Yesterday proved to be an interesting day. During my early morning walk with my dog we found a man's wallet on the sidewalk. You know me and my looking for man droppings. I was attracted to a card on the ground, which I thought might be the phone cards so many people use. Many times they have interesting displays on the front. As I drew nearer to the card I saw the wallet and was actually astonished. Immediately I looked to see if there was a driver's license and before I had walked very far I was dialing information on my cell phone. The young man lived in the DC area. The operator connected me to what I thought was the number for the name and address I gave her. I left a message on their answering machine and waited for a return call.
In the meantime I decided the sooner I mailed this wallet back to its address the quicker the owner would be able to use his identification. I couldn't imagine in today's world how many hoops he would have to go through to get his identifications. I looked again and saw a card sticking out that said "student". Come to find out he was a law student at the local college. I gave the Dean of Students his student I.D. number and she emailed him. We arranged to take the wallet to the law school and leave it with the front desk. Amazingly enough the student did not know he had lost his wallet.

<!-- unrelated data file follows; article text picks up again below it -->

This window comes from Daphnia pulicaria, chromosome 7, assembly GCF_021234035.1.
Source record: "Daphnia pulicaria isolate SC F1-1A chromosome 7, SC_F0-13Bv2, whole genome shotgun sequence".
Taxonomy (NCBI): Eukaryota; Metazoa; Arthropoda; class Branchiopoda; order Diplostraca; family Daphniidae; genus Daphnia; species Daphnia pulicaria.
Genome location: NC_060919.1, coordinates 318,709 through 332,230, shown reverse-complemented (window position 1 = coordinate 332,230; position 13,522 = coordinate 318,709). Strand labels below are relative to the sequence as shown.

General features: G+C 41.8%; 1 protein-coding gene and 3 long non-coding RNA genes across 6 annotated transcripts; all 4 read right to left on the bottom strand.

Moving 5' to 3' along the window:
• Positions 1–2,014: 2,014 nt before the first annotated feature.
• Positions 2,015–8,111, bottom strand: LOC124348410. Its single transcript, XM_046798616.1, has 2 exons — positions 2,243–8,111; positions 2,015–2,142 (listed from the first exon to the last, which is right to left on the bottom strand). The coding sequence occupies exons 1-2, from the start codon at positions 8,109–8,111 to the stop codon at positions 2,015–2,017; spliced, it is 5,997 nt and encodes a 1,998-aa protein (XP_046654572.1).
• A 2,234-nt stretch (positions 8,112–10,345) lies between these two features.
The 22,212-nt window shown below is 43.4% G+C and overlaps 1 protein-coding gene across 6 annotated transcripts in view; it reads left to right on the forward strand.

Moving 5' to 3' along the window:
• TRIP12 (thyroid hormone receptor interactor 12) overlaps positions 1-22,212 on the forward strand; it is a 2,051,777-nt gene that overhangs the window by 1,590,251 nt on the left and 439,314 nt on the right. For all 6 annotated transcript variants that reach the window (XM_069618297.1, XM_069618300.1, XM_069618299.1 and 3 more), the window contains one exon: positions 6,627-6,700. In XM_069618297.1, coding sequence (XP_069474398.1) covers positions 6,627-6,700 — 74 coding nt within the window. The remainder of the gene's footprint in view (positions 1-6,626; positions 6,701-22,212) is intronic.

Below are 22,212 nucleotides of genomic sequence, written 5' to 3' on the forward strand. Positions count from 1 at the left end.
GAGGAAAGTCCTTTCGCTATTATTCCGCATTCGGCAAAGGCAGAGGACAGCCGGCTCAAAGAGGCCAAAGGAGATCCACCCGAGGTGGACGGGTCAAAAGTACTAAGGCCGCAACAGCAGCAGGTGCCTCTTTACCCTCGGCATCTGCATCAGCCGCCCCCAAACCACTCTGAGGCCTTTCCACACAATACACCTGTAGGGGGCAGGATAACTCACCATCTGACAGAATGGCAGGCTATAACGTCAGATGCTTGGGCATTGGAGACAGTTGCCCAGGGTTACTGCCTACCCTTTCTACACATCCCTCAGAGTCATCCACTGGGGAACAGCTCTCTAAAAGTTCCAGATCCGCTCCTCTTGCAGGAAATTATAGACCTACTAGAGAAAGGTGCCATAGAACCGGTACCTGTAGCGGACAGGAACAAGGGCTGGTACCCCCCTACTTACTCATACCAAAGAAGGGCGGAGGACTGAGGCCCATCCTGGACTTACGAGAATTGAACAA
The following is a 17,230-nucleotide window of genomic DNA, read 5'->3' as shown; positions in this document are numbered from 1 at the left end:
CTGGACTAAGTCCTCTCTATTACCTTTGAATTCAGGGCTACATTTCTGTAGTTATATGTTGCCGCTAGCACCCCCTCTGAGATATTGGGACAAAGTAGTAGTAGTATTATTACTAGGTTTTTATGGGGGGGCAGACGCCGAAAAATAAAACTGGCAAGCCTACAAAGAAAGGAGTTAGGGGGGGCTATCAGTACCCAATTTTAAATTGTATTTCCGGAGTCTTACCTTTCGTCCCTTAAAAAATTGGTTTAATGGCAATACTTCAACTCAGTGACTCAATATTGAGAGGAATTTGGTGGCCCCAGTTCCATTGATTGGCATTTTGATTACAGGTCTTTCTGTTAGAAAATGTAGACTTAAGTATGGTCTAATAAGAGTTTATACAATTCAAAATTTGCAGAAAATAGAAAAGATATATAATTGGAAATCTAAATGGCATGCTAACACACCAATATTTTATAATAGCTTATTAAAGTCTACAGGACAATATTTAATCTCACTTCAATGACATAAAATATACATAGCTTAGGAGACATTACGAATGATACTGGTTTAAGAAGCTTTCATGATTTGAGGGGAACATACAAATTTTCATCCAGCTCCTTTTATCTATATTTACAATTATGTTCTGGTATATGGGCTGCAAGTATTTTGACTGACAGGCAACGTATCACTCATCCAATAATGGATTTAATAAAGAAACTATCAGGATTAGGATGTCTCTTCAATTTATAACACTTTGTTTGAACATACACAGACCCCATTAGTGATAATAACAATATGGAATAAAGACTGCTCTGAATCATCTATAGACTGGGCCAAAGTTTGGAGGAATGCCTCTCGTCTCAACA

Later in the day another man called me with a similar name. He expressed a fear that I was running a scam. I relayed to him that I had surely found a wallet but it must belong to his son. Along with his reply "I only have a 15-year old daughter" came a name calling of "You must be a good samaritan." He seemed surprised to think someone would go to so much "trouble" to return a stranger's wallet. I realize we all have to be very cautious but always open to a blessing from a stranger. He then stated he lived in Maryland and his number was unlisted. I thought how funny - the lengths we all go to for privacy and to be left alone or not bothered but somewhere that information is just sitting waiting to be delivered into cyberspace to who-knows-where. I could have retorted back "well my number is unlisted and now you have it and my cell number, too." But that was not my focus. This reminded me of the story in the Bible about the good samaritan who not only bandaged up the wounded man left on the highway but made sure he had a warm place to stay until he passed through the area again. And he paid the man's debt in-full until he recovered. How many of us would be willing to do that today?